Just yards away, Dwyer held a sign that read “You cannot move from a place you deny you are.”

See you next Sunday

This vigil, like all the others, was informal. The survivors who felt compelled to speak addressed the group. But the survivors also said it was important to remember those who couldn’t be with them.

“I don’t want to bring it here, but I have to,” Dwyer said. “Sexual abuse tortures us. There are many who have gone to their graves never telling. There are many who have taken their own lives.”

The survivors carry their names on pieces of paper as they walk the perimeter of the church while also holding signs with the faces of the child victims. After they finished their march, the survivors stopped in front of the Cathedral of the Holy Cross sign to pose for a photo. They held up their posters and smiled, not because of where they were, but because they were together.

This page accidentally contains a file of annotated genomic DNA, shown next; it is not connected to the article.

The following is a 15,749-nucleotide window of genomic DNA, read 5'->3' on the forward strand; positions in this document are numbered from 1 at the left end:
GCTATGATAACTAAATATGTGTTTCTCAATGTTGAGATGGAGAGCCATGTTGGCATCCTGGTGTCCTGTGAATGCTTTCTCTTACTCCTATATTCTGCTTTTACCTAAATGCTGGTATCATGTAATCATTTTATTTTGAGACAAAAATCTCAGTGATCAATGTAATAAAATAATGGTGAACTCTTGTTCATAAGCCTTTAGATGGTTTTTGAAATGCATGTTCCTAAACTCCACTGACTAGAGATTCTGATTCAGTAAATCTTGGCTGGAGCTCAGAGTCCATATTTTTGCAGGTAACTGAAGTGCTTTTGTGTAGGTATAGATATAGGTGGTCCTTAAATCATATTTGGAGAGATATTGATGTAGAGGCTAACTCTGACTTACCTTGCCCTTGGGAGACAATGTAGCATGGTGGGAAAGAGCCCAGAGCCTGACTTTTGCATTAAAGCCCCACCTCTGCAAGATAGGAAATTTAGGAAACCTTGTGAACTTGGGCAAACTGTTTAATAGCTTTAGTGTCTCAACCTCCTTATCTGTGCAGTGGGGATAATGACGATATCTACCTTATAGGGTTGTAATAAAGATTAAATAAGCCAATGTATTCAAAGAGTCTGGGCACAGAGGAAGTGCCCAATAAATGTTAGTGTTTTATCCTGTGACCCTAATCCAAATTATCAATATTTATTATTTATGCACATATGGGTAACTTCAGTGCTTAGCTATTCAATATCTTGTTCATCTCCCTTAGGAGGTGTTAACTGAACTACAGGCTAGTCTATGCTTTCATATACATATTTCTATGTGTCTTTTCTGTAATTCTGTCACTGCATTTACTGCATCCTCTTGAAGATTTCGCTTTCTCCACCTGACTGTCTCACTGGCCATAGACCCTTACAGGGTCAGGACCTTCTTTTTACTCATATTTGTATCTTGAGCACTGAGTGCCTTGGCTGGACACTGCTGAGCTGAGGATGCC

After the photo, some of the survivors said quiet goodbyes and left. When only a handful remained outside, a procession of the church’s clergy members and parishoners began to approach on the sidewalk.

“Get the posters out,” Doherty said. “We have a parade coming.”

A single-file line of parishioners from the church rounded the corner towards the survivors. They were led by altar boys wearing white robes and swinging gold censers with incense. The survivors looked the priests in the eyes. The priests looked down at their sheet music.

Some parents put their hands around their childrens’ shoulders and held them close. The kids looked at the posters, at the black-and-white faces of children their age, before walking back into the church.

Those children, Kellen said, are the reason why the survivors will continue to stand in front of the church every week.

“We’ll be here for the next 700,” Kellen said as he gathered up the signs. “See you next week.”